|Publication number||US20050015858 A1|
|Application number||US 10/660,230|
|Publication date||Jan 27, 2005|
|Filing date||Sep 9, 2003|
|Priority date||Sep 9, 2002|
|Publication number||10660230, 660230, US 2005/0015858 A1, US 2005/015858 A1, US 20050015858 A1, US 20050015858A1, US 2005015858 A1, US 2005015858A1, US-A1-20050015858, US-A1-2005015858, US2005/0015858A1, US2005/015858A1, US20050015858 A1, US20050015858A1, US2005015858 A1, US2005015858A1|
|Original Assignee||Ashline Trevor P.|
|Export Citation||BiBTeX, EndNote, RefMan|
|Patent Citations (5), Referenced by (6), Classifications (15), Legal Events (1)|
|External Links: USPTO, USPTO Assignment, Espacenet|
This application claims the benefit of U.S. Provisional Application No. 60/409,085, filed Sep. 9, 2002, and which is hereby incorporated by reference.
The present invention relates to a method and apparatus for controlling a driver's head and neck when subjected to deceleration forces, and more particularly to a device for controlling forward and downward movement of the head and neck of a driver during a frontal crash of a high performance vehicle.
Currently, drivers of high performance vehicles use a standard five or six point seat belt assembly, in which all the belts tie into a common buckle, to restrain the driver during a crash. The seat belt assembly constrains the torso of the driver from moving substantially away from the seat during a collision. However, the seat belt assembly does not restrain the driver's head or neck, allowing the head to uncontrollably move forward, then violently downward towards the driver's chest, particularly when the vehicle is subjected to a frontal impact. This uncontrolled movement of the head has resulted in serious injury and death.
In severe crashes, injury to the driver can occur in three ways. First, while the driver's head is moving forward and downwardly, it can strike against a component of the vehicle. Next, and most importantly, while the driver's head is snapping downwardly, the spine is placed in such high tensions that basal skull injuries can occur. Specifically, the neck at the base of the skull can break. Finally, the driver's neck can recoil from the forward-downward position in such a manner that the back of the driver's head is flung rearward against the seating assembly.
One proposed approach to reduce these injuries is to equip racing vehicles with front airbags. However, this approach is problematic in that after the first impact, the inflated airbag would block the driver's field of vision. Another problem with airbags in race cars is that they would have to deploy more quickly, and with more explosive force, than with conventional vehicles because of the high speed of travel. As such, the airbag itself can cause injury to the driver.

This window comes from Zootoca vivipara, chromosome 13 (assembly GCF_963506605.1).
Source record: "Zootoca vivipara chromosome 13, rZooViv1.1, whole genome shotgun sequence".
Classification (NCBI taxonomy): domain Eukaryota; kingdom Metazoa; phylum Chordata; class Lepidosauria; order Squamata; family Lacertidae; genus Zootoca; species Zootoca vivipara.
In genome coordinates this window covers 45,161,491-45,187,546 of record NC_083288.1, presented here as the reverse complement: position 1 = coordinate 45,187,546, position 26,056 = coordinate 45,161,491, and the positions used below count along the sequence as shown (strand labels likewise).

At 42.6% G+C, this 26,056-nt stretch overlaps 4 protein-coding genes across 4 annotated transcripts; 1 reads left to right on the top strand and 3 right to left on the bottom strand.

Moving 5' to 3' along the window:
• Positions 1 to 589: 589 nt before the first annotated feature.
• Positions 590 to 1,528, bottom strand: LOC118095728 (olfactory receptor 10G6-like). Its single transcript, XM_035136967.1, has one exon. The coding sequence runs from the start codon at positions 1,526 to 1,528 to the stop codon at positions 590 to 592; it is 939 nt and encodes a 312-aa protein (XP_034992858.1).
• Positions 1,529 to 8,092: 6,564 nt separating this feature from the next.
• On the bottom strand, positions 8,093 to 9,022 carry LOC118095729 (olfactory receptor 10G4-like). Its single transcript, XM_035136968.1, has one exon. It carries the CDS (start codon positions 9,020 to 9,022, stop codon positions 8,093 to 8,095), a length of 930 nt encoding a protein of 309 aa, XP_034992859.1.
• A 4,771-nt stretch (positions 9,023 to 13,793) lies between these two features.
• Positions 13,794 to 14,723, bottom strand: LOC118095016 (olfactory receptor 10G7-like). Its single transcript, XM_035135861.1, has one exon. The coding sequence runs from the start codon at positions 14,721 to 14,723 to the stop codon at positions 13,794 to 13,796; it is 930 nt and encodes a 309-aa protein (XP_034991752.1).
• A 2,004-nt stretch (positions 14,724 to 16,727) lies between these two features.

Other efforts to improve safety for high performance vehicle drivers include devices designed to restrain the head and neck of the driver during a collision. Two of these devices, the Hanns Device and the Hutchens Device™ have been mandated by NASCAR as required safety equipment.
The Hanns Device, described in U.S. Pat. No. 6,009,566 to Hubbard, includes a rigid yoke worn by the driver to which a safety helmet is tethered. Unfortunately, because of the rigid bulky yoke, the Hanns Device itself may be a safety hazard by impeding the driver from exiting the vehicle during an emergency situation. With high performance vehicles, egress into and out of the vehicle is through the driver-side window frame. When a vehicle crash occurs it is important that the driver quickly escape from the vehicle. This need to quickly exit the vehicle is particularly critical when the driver and/or vehicle are on fire or the driver is seriously injured. However, since the yoke is stiff and bulky, it can impede the driver from exiting the vehicle by making it more difficult to fit through the driver-side window frame. Consequently, valuable time, in removing the driver from a dangerous crash site, and to treat the driver, may be lost.
Another disadvantage of the Hanns Device is that the driver's seat must be modified to accommodate the bulky yoke. Accordingly, additional expense is incurred and the device cannot be used in vehicles which have not been modified.
A further disadvantage of the Hanns Device is that the rigid bulky yoke is uncomfortable to some drivers and unnecessarily restricts their mobility when operating the vehicle.
The Hutchens Device™, described in U.S. Pat. No. 6,499,149, to Trevor P. Ashline, comprises a series of straps forming a harness worn by a driver. The harness is tethered to the driver's helmet and anchored either to the vehicle's seat belt assembly or, in an alternative configuration, around the driver's legs. Although the Hutchens Device™ provides protection during a collision event, and advantageously allows for the driver to exit the vehicle by merely releasing the vehicle seat belt assembly, there is a continual need to provide improved and/or alternative head restraint devices.
Following are various patents of which the Applicant is aware: